1932

Abstract

Social groups are a pervasive feature of human life. One factor that is often understudied in the literature on person perception and social categorization is language. Yet, someone's language (and accent) provides a tremendous amount of social information to a listener. Disciplines across the social and behavioral sciences—ranging from linguistics to anthropology to economics—have exposed the social significance of language. Less social psychological research has historically focused on language as a vehicle for social grouping. Yet, new approaches in psychology are reversing this trend. This article first reviews evidence, primarily from psycholinguistics, documenting how speech provides social information. Next it turns to developmental psychology, showing how young humans begin to see others’ language as conveying social group information. It then explores how the tendency to see language as a social cue has vast implications for people's psychological processes (e.g., psychological essentialism and trust) and also for society, including education and the law.

Loading

Article metrics loading...

/content/journals/10.1146/annurev-psych-010418-103034
2021-01-04
2024-06-25
Loading full text...

Full text loading...

/deliver/fulltext/psych/72/1/annurev-psych-010418-103034.html?itemId=/content/journals/10.1146/annurev-psych-010418-103034&mimeType=html&fmt=ahah

Literature Cited

  1. Anderson RC, Klofstad CA, Mayew WJ, Venkatachalam M 2014. Vocal fry may undermine the success of young women in the labor market. PLOS ONE 9:5e97506
    [Google Scholar]
  2. Anisfeld M, Bogo N, Lambert WE 1962. Evaluational reactions to accented English speech. J. Abnorm. Soc. Psychol. 65:4223–31
    [Google Scholar]
  3. Asher JJ, Garcia R. 1969. The optimal age to learn a foreign language. Mod. Lang. J. 53:334–41
    [Google Scholar]
  4. Babel M. 2010. Dialect divergence and convergence in New Zealand English. Lang. Soc. 39:4437–56Speech accommodation is predicted by the social biases that a participant feels about a speaker.
    [Google Scholar]
  5. Barrett M. 2007. Children's Knowledge, Beliefs, and Feelings About Nations and National Groups Hove, UK: Psychol. Press
    [Google Scholar]
  6. Baugh J. 1995. The law, linguistics, and education: educational reform for African American language minority students. Linguist. Educ. 7:87–105
    [Google Scholar]
  7. Begus K, Gliga T, Southgate V 2016. Infants’ preferences for native speakers are associated with an expectation of information. PNAS 113:12397–402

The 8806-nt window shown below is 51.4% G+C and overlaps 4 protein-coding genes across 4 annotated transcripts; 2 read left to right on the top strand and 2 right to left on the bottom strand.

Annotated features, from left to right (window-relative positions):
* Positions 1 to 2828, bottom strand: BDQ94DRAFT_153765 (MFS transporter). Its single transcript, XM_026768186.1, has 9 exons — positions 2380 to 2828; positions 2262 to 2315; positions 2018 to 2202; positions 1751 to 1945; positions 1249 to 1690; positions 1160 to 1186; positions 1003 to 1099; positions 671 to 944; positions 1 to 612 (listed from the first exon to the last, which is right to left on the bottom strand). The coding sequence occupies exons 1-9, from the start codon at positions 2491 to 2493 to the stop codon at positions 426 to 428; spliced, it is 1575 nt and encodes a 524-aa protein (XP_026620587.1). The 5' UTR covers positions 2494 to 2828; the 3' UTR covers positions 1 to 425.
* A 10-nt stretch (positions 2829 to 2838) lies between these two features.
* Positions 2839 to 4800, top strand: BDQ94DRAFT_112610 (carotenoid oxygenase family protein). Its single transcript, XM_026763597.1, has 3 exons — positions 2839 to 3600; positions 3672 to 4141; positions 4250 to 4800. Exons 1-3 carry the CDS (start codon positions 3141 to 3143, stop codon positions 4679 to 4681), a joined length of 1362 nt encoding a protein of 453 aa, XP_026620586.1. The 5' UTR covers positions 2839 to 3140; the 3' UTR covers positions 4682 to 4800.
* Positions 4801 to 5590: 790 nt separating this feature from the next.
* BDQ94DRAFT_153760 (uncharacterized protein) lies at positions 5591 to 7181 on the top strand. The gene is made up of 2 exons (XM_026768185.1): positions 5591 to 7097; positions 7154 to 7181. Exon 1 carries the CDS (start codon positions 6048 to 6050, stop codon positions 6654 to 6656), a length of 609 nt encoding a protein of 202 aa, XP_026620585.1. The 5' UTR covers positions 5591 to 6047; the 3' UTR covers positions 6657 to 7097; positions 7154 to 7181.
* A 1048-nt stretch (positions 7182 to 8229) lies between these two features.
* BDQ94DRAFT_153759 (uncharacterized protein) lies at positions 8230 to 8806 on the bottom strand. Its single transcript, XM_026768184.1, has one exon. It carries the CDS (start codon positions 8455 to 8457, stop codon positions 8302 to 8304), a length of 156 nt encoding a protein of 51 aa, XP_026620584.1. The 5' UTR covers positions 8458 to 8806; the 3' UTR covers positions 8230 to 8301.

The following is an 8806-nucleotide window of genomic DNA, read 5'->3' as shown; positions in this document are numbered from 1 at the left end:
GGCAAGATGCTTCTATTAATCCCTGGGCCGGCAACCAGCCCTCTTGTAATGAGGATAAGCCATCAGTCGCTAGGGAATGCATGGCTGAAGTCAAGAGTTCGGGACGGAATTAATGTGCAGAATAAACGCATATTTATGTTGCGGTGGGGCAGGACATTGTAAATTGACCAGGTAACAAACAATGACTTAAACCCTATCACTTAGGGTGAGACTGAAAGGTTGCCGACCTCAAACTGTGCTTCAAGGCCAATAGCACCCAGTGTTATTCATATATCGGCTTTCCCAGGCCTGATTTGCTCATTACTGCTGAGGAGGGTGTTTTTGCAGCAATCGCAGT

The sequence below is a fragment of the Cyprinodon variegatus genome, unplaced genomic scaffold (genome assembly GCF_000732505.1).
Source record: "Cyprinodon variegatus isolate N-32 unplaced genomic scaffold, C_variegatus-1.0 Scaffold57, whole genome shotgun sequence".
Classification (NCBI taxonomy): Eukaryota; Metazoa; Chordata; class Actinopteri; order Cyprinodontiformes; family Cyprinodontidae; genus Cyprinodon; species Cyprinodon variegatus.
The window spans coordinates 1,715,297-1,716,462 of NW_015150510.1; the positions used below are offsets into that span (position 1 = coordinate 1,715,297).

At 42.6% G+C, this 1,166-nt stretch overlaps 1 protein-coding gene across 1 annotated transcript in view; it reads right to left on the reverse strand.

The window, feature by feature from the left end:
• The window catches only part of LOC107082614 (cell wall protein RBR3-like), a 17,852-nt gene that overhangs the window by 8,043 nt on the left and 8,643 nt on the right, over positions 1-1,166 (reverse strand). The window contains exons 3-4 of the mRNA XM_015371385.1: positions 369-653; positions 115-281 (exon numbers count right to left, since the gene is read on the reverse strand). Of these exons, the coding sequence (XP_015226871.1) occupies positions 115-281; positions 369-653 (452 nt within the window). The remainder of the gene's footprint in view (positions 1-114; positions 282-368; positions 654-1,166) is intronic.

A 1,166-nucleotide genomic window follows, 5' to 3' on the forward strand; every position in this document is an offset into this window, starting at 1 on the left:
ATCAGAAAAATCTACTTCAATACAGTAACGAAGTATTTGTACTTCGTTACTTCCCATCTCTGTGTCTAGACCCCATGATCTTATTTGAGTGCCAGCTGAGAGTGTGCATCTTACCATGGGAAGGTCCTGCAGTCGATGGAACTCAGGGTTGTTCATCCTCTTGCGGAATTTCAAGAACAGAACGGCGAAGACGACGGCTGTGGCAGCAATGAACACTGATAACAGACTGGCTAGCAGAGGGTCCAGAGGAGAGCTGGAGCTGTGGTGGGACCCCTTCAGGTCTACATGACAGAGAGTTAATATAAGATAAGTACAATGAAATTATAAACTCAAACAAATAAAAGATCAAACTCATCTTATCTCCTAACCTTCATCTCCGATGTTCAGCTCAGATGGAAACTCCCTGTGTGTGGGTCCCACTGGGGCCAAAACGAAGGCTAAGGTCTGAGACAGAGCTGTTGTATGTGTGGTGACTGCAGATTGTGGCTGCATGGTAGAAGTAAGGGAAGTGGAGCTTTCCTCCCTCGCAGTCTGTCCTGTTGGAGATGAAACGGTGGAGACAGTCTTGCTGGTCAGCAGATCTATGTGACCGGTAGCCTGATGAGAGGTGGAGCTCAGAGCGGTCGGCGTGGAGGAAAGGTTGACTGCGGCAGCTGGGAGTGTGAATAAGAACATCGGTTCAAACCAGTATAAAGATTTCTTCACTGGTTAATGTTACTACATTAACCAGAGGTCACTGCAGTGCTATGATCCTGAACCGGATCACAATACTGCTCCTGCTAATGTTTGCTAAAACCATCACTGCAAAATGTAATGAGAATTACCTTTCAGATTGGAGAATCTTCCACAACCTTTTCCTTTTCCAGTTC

[Google Scholar]
  8. Bodenhausen GV, Kang SK, Peery D 2012. Social categorization and the perception of social groups. The SAGE Handbook of Social Cognition S Fiske, CN Macrae 311–29 London: SAGE
    [Google Scholar]
  9. Buhmann D, Trudell B. 2008. Mother Tongue Matters: Local Language as a Key to Effective Learning Paris: UNESCO
    [Google Scholar]
  10. Buttelmann D, Daum M, Zmyj N, Carpenter M 2013. Selective imitation of in-group over out-group members in 14-month-old infants. Child Dev 84:422–28
    [Google Scholar]
  11. Byers-Heinlein K, Behrend D, Said LM, Giris H, Poulin-Dubois D 2017. Monolingual and bilingual children's social preferences for monolingual and bilingual speakers. Dev. Sci. 20:4e12392
    [Google Scholar]
  12. Byers‐Heinlein K, Garcia B. 2015. Bilingualism changes children's beliefs about what is innate. Dev. Sci. 18:344–50
    [Google Scholar]
  13. Cargile A, Giles H, Ryan E, Bradac J 1994. Language attitudes as a social process: a conceptual model and new directions. Lang. Commun. 14:211–36
    [Google Scholar]
  14. Corriveau K, Harris PL. 2009. Choosing your informant: weighing familiarity and recent accuracy. Dev. Sci. 12:426–37
    [Google Scholar]
  15. Corriveau K, Kinzler KD, Harris P 2013. Accuracy trumps accent in children's endorsement of object labels. Dev. Psychol. 49:470–79
    [Google Scholar]
  16. Dailey R, Giles H, Jansma LL 2005. Language attitudes in an Anglo-Hispanic context: the role of the linguistic landscape. Lang. Commun. 25:27–38
    [Google Scholar]
  17. Dautel J, Kinzler KD. 2018. Once a French-speaker, always a French-speaker? Bilingual children's reasoning about the malleability of language. Cogn. Sci. 42:287–302
    [Google Scholar]
  18. Day R. 1980. The development of linguistic attitudes and preferences. TESOL Q 14:27–37
    [Google Scholar]
  19. Degraff M. 2005. Linguists’ most dangerous myth: the fallacy of Creole exceptionalism. Lang. Soc. 34:533–91
    [Google Scholar]